Preparing a marketing communication, what’s the focus? Where’s the promise?

Like everyone today who goes to work and comes home at the end of the day, I am bombarded by marketing/selling messages throughout each working day. And, add to that what I work with during the day going through PR articles, ads, brochures and so on, this comes to quite a lot.

How does one get noticed with all the messages bombarding you each day?

Going through the trade media as most of my clients are B2B marketers, I read or go through a lot of ads everyday. Many of which, i find disappointing.

Now these ads are probably produced sloppily in-house and quite a good number are professionally-prepared by professional communication practitioners and advertising agencies. And, I put myself as guilty of these same transgressions in marketing communication.

I personally make no excuses as I usually just follow client instructions, especially when clients supply the copy. And, my only input is by way of layout. In these instances, I do make suggestions as to the copy, if appropriate. (But, I must admit that sometimes it is easier to take the path of least resistance, and just give in quietly).

I refer to the ad message and what is set out in the ad. This is what will set a marketing communication apart from the surrounding messges.

Many ads feature the client logo on top, with ad copy being either a company mission statement or an enumeration of products and services offered—the classic tombstone ad, or “name, rank and serial number ad” as this is also known. Really a larger version of a business card, with maybe an addition or photo/s or other visuals. And, when you are faced by an array of business cards, who really bothers about the message.

These ads are of value only as subliminal reminders of an organisation’s presence in the marketplace, at best. Unfortunately, at worse, these are not only ignored, but could be a way of proving to the market that the staff of the company concerned is just too busy to take time to prepare the right message or really is not interested in getting more customers.

Well, maybe. But consider this: when putting out a marketing communication, the point of view is not “I” or “we”, but should really be “you”. Yes, you the customer or prospective customer.

And, to really make an impact on the reader, the aspect certainly should be what’s in it for the reader. Yes, think about it, when you read a communication piece, one of your first questions is normally, what’s in it for me, right?.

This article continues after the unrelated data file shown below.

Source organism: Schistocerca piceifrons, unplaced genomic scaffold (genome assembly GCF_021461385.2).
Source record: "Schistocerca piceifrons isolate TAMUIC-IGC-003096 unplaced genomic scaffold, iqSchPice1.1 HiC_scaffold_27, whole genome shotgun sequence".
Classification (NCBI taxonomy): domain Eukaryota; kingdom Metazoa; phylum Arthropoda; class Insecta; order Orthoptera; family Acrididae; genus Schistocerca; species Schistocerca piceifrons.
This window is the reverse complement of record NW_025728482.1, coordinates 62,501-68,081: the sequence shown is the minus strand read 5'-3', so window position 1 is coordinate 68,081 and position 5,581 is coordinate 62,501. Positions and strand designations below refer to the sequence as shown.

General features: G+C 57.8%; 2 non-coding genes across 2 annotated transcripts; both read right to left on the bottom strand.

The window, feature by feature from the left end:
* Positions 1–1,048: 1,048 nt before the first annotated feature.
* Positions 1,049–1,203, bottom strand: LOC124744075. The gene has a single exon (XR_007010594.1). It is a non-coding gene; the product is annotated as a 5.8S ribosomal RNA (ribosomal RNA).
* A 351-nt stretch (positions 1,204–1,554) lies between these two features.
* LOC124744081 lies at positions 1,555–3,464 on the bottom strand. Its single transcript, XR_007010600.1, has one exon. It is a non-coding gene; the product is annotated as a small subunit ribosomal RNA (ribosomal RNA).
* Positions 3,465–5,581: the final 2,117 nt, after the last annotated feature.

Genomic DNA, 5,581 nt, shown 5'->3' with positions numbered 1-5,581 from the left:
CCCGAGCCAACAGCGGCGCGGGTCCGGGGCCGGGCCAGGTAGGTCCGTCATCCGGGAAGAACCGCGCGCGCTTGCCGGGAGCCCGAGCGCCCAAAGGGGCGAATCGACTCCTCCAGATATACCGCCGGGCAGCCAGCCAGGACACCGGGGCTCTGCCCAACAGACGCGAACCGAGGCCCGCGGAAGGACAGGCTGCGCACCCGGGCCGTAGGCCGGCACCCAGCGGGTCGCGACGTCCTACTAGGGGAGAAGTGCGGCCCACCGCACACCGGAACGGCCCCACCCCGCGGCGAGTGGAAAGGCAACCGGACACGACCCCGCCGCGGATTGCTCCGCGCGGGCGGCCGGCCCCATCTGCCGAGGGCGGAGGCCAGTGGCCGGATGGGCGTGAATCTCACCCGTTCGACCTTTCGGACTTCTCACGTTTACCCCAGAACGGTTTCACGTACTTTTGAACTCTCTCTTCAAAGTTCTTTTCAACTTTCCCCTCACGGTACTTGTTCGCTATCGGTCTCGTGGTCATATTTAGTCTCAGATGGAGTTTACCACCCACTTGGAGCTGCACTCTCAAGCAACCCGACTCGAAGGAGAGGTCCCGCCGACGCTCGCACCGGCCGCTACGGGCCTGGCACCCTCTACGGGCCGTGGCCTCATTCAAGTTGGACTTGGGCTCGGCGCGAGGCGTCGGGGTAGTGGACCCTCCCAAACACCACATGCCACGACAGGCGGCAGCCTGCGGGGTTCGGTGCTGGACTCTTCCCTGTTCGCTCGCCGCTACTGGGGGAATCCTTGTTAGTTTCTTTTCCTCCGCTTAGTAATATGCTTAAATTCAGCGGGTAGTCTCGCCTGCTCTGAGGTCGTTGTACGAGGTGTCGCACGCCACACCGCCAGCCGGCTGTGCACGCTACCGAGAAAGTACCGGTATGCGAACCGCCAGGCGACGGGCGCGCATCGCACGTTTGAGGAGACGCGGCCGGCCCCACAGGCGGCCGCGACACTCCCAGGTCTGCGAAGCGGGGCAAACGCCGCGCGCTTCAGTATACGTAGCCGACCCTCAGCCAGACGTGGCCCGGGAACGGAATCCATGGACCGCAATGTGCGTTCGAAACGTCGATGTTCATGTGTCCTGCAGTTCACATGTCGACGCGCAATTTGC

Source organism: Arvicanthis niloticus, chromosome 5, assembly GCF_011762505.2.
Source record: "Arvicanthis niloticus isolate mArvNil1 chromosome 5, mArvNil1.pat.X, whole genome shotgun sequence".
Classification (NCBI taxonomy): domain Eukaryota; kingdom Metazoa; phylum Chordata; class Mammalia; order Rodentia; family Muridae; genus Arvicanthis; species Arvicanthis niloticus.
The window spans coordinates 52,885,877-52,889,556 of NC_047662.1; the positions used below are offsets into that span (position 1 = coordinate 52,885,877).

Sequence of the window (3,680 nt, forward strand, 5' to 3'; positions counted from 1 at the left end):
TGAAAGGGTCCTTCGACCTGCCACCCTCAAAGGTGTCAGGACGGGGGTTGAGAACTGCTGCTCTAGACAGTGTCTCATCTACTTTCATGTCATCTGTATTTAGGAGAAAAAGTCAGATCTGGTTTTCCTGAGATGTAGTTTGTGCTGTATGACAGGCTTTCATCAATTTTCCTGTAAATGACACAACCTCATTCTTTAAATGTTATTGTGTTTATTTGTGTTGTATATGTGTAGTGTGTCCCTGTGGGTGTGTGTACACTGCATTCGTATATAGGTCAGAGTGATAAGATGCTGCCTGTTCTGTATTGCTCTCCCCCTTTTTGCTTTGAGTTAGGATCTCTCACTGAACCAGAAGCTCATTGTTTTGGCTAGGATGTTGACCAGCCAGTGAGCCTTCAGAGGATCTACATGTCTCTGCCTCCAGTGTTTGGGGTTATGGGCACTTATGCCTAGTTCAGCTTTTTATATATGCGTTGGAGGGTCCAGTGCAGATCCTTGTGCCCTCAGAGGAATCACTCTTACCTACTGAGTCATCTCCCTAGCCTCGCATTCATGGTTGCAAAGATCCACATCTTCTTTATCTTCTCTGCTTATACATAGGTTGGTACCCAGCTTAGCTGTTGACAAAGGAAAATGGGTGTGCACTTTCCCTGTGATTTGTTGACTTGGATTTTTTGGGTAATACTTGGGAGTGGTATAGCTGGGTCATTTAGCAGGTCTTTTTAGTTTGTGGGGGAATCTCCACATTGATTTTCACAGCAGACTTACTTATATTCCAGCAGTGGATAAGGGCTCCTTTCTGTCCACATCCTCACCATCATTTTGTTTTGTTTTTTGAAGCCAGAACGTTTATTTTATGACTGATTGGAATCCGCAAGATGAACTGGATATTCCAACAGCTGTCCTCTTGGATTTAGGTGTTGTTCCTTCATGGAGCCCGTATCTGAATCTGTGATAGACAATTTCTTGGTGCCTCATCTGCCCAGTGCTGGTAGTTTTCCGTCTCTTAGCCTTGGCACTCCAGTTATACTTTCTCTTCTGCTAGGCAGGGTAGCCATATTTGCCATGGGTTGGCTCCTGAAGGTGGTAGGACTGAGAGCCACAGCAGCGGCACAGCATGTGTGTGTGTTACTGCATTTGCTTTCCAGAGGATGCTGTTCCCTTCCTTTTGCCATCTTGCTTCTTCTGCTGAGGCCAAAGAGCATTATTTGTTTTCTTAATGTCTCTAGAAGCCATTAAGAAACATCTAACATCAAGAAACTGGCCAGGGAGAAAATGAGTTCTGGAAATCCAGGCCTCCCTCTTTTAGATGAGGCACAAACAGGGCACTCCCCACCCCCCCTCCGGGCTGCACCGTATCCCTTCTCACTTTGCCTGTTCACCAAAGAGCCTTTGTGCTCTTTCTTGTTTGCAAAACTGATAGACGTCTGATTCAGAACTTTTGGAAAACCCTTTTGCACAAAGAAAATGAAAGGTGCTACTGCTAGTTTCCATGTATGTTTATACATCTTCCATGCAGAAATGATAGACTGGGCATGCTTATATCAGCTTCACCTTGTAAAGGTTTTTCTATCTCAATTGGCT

Every piece should have some sort of promise.

Dr. Samuel Johnson (18th century English author and lexicographer) noted that ” promise, much promise, is the soul of an advertisement.”

A close friend of the Thrales and executor of their estate, he expounded when selling off Mrs Thrale’s brewery: ” we are not here to sell off vats and boilers but wealth beyond dreams of avarice.” (Now, that is a promise.)

A more up-to-date example which comes to mind after so many years is Volvo.

The slant of the Volvo ads some 15 years ago was on safety. The focus was not on the car itself, but on the safety shell, built into each vehicle. Volvo now has another slant, but the “Staying Alive” message is still at the back of my mind because it was memorable. And more importantly, the promise was safety, not just the driver, but the driver’s family who are in the vehicle with him (her).

Yes, drive a Volvo and you and your family will be safe. Again, a great promise.

(Funny though, that the safety cell was not invented by Volvo, though the company would certainly be remembered for relating this with its cars. It was developed by Mercedes Benz, who did not patent the technology as the management of the company wanted to share this with the rest of the world.)

Excuse my digression, but let us remember that the principal consideration is not that you as a marketer are there put a message across because you love your organisation or your job, it’s because you as a marketer exist because of your customers. No customers, no you.

And, your customer doesn’t care about your company, your mission statement, your product (or service) offering, but on what your company can do for him or her. Yes, what’s in it for me (the customer).

So, the point of view and the message is a promise of something that must just be too good to pass up.

And, put simply the more enticing the message the greater the interest the reader will have to go beyond the headline, read through the body copy and then contact you for more details.

It's good to remind people who you are and how you can help them
A call to action in a print ad is asking for the order, really

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